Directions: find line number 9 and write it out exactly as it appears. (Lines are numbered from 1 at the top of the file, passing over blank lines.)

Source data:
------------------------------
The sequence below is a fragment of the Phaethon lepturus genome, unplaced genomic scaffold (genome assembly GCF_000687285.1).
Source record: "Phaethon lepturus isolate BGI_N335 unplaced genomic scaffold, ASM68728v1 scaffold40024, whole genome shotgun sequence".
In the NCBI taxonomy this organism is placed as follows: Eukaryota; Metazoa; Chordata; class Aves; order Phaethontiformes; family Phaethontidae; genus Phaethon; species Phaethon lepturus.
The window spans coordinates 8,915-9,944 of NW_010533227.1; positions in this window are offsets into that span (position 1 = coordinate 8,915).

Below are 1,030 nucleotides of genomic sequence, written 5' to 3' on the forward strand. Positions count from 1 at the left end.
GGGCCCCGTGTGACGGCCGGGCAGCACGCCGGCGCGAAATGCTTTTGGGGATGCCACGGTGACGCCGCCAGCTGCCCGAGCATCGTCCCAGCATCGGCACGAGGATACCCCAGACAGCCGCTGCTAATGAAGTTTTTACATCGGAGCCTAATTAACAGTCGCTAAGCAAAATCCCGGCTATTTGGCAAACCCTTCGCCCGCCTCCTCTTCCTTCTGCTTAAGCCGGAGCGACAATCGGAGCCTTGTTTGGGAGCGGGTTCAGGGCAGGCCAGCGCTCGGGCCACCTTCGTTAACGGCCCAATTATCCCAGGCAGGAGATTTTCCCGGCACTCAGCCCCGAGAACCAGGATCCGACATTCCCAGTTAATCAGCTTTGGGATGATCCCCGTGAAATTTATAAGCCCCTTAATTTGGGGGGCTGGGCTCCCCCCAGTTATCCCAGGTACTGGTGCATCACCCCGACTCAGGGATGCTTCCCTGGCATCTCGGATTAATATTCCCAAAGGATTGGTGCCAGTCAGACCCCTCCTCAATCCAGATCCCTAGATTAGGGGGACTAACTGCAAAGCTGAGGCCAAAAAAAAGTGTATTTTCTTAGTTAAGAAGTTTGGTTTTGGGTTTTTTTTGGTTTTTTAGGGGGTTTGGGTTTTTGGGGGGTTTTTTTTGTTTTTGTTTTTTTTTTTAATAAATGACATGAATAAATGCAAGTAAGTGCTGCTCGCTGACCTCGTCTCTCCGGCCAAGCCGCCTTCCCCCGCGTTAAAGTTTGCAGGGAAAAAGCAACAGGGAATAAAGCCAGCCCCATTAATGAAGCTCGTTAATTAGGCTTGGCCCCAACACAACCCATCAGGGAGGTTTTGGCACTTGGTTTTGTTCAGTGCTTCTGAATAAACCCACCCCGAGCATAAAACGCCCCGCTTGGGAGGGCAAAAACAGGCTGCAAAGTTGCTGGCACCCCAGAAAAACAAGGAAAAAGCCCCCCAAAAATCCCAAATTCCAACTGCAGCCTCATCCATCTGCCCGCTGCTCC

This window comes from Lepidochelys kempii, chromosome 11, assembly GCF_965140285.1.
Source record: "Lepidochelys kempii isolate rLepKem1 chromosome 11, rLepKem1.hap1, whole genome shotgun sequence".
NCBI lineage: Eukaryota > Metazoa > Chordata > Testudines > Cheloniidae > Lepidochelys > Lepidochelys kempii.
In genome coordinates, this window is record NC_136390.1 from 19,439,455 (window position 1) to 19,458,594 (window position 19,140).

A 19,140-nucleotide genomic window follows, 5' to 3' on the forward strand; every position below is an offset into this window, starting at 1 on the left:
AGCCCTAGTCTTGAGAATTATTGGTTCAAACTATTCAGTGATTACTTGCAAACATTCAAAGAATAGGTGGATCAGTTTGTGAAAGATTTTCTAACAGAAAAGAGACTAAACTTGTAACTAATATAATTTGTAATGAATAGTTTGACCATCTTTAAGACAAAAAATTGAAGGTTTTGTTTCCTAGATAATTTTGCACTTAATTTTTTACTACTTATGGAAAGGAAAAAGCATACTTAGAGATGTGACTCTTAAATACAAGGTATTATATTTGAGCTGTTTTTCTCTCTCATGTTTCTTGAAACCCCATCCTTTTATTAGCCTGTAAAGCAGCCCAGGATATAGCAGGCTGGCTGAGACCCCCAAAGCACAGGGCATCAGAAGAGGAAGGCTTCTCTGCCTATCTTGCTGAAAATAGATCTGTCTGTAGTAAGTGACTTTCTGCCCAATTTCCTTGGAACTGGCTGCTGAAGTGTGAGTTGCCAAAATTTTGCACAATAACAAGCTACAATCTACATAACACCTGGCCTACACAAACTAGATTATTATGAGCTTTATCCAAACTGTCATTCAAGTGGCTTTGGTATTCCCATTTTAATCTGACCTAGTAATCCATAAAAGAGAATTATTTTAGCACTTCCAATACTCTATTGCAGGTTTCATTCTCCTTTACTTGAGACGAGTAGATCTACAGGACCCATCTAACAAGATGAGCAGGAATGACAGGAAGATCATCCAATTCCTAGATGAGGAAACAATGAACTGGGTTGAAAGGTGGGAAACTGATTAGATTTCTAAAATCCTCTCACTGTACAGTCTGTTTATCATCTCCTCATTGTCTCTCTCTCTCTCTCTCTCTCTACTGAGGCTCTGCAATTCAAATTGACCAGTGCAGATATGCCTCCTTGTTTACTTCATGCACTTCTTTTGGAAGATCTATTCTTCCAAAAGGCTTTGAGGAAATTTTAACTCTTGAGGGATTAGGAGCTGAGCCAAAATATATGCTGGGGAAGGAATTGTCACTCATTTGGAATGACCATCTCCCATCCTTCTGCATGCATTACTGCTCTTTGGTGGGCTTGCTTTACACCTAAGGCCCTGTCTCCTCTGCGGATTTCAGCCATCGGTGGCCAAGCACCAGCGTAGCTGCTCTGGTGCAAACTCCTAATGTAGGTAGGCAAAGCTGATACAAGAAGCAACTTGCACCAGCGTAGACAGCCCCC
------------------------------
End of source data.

NCBI lineage: Eukaryota > Metazoa > Chordata > Testudines > Cheloniidae > Lepidochelys > Lepidochelys kempii.